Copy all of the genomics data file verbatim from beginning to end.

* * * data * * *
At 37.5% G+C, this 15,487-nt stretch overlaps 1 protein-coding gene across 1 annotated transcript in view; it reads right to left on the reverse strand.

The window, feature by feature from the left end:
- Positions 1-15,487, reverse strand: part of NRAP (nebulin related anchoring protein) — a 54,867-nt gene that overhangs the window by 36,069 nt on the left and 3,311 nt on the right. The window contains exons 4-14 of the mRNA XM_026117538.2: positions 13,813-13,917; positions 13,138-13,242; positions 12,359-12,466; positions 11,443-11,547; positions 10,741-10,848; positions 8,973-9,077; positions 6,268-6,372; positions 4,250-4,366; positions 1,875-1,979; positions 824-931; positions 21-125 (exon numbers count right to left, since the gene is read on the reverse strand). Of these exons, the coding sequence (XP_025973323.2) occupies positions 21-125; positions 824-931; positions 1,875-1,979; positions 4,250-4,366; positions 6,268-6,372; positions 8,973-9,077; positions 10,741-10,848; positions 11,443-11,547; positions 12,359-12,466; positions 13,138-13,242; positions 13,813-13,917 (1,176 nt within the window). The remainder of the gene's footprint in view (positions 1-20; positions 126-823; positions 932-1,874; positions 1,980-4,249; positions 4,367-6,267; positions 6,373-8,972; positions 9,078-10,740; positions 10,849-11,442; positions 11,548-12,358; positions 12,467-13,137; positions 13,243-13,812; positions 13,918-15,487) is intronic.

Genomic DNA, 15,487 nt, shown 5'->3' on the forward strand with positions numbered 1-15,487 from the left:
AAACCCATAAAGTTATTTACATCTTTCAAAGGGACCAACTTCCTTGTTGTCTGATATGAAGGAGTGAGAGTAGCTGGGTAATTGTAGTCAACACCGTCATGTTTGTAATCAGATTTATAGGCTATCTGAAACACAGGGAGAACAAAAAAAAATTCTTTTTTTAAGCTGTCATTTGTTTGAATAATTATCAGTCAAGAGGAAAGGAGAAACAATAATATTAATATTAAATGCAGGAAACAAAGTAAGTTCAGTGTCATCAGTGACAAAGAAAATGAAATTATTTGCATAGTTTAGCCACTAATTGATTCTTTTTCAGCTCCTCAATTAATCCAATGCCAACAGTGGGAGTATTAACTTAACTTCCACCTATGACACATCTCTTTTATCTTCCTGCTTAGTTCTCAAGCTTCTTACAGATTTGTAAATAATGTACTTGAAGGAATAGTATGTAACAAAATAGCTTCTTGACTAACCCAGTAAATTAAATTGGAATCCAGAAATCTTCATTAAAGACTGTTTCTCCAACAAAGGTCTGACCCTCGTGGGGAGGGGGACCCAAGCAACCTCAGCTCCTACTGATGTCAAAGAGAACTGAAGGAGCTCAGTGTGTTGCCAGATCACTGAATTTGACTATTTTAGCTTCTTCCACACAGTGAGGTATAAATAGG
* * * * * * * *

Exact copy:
At 37.5% G+C, this 15,487-nt stretch overlaps 1 protein-coding gene across 1 annotated transcript in view; it reads right to left on the reverse strand.

The window, feature by feature from the left end:
- Positions 1-15,487, reverse strand: part of NRAP (nebulin related anchoring protein) — a 54,867-nt gene that overhangs the window by 36,069 nt on the left and 3,311 nt on the right. The window contains exons 4-14 of the mRNA XM_026117538.2: positions 13,813-13,917; positions 13,138-13,242; positions 12,359-12,466; positions 11,443-11,547; positions 10,741-10,848; positions 8,973-9,077; positions 6,268-6,372; positions 4,250-4,366; positions 1,875-1,979; positions 824-931; positions 21-125 (exon numbers count right to left, since the gene is read on the reverse strand). Of these exons, the coding sequence (XP_025973323.2) occupies positions 21-125; positions 824-931; positions 1,875-1,979; positions 4,250-4,366; positions 6,268-6,372; positions 8,973-9,077; positions 10,741-10,848; positions 11,443-11,547; positions 12,359-12,466; positions 13,138-13,242; positions 13,813-13,917 (1,176 nt within the window). The remainder of the gene's footprint in view (positions 1-20; positions 126-823; positions 932-1,874; positions 1,980-4,249; positions 4,367-6,267; positions 6,373-8,972; positions 9,078-10,740; positions 10,849-11,442; positions 11,548-12,358; positions 12,467-13,137; positions 13,243-13,812; positions 13,918-15,487) is intronic.

Genomic DNA, 15,487 nt, shown 5'->3' on the forward strand with positions numbered 1-15,487 from the left:
AAACCCATAAAGTTATTTACATCTTTCAAAGGGACCAACTTCCTTGTTGTCTGATATGAAGGAGTGAGAGTAGCTGGGTAATTGTAGTCAACACCGTCATGTTTGTAATCAGATTTATAGGCTATCTGAAACACAGGGAGAACAAAAAAAAATTCTTTTTTTAAGCTGTCATTTGTTTGAATAATTATCAGTCAAGAGGAAAGGAGAAACAATAATATTAATATTAAATGCAGGAAACAAAGTAAGTTCAGTGTCATCAGTGACAAAGAAAATGAAATTATTTGCATAGTTTAGCCACTAATTGATTCTTTTTCAGCTCCTCAATTAATCCAATGCCAACAGTGGGAGTATTAACTTAACTTCCACCTATGACACATCTCTTTTATCTTCCTGCTTAGTTCTCAAGCTTCTTACAGATTTGTAAATAATGTACTTGAAGGAATAGTATGTAACAAAATAGCTTCTTGACTAACCCAGTAAATTAAATTGGAATCCAGAAATCTTCATTAAAGACTGTTTCTCCAACAAAGGTCTGACCCTCGTGGGGAGGGGGACCCAAGCAACCTCAGCTCCTACTGATGTCAAAGAGAACTGAAGGAGCTCAGTGTGTTGCCAGATCACTGAATTTGACTATTTTAGCTTCTTCCACACAGTGAGGTATAAATAGG